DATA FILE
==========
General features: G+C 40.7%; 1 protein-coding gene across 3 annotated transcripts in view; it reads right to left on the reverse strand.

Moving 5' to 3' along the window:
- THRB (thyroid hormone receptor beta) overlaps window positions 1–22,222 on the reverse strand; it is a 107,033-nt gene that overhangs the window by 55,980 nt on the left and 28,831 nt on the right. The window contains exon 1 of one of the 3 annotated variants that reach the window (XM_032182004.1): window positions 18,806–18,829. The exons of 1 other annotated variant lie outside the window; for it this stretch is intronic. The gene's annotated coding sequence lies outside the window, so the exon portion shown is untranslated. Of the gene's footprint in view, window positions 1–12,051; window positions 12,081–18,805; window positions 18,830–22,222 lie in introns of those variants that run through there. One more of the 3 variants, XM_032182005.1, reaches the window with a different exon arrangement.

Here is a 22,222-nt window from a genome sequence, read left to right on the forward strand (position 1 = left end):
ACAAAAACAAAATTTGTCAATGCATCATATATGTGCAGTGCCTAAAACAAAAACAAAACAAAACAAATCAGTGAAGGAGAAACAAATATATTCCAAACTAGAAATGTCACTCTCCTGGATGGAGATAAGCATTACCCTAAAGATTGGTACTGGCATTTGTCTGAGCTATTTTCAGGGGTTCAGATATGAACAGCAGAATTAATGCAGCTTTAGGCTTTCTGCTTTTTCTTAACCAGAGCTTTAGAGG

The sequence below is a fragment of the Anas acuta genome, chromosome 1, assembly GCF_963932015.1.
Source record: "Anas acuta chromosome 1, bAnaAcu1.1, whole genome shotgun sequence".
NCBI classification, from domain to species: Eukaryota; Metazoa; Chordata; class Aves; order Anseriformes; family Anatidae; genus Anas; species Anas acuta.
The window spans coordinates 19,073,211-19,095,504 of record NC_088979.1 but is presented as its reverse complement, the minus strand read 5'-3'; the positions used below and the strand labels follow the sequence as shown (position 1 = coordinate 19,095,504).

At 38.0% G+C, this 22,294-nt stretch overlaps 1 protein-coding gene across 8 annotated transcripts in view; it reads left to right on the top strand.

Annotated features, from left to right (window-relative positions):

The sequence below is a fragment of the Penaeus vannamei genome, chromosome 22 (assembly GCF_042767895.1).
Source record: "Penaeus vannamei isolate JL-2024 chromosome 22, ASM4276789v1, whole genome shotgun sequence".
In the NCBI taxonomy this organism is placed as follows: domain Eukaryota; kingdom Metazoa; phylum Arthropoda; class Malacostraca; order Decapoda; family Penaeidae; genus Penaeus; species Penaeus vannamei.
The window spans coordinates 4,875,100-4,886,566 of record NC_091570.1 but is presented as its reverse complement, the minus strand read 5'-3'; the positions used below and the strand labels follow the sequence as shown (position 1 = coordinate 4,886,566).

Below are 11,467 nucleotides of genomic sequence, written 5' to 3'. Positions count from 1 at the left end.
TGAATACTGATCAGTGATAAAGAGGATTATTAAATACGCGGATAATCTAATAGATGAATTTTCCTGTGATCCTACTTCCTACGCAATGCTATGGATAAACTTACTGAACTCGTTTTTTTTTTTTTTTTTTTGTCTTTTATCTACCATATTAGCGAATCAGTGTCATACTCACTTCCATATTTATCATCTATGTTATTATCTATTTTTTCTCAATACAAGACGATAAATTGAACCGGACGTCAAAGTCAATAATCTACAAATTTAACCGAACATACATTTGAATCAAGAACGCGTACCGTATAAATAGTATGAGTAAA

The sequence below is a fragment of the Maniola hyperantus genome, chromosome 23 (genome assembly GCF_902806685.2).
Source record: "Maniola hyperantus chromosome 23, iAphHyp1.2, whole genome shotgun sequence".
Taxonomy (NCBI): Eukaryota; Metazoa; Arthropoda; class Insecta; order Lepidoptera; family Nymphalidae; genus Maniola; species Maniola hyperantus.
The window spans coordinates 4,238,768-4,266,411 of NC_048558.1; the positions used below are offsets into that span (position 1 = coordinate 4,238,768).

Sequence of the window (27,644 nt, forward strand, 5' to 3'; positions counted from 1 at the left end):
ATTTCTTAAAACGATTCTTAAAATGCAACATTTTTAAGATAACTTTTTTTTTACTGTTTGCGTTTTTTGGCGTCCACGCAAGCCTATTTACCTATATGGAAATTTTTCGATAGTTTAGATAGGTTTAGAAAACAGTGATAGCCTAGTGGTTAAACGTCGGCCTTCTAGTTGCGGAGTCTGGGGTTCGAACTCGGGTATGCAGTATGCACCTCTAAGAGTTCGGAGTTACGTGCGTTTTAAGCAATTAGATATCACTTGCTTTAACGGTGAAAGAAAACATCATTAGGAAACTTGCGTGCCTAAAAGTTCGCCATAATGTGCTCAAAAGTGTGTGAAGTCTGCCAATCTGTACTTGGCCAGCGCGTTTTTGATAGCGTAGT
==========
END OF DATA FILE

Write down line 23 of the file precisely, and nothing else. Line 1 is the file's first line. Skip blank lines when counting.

ATTTCTTAAAACGATTCTTAAAATGCAACATTTTTAAGATAACTTTTTTTTTACTGTTTGCGTTTTTTGGCGTCCACGCAAGCCTATTTACCTATATGGAAATTTTTCGATAGTTTAGATAGGTTTAGAAAACAGTGATAGCCTAGTGGTTAAACGTCGGCCTTCTAGTTGCGGAGTCTGGGGTTCGAACTCGGGTATGCAGTATGCACCTCTAAGAGTTCGGAGTTACGTGCGTTTTAAGCAATTAGATATCACTTGCTTTAACGGTGAAAGAAAACATCATTAGGAAACTTGCGTGCCTAAAAGTTCGCCATAATGTGCTCAAAAGTGTGTGAAGTCTGCCAATCTGTACTTGGCCAGCGCGTTTTTGATAGCGTAGT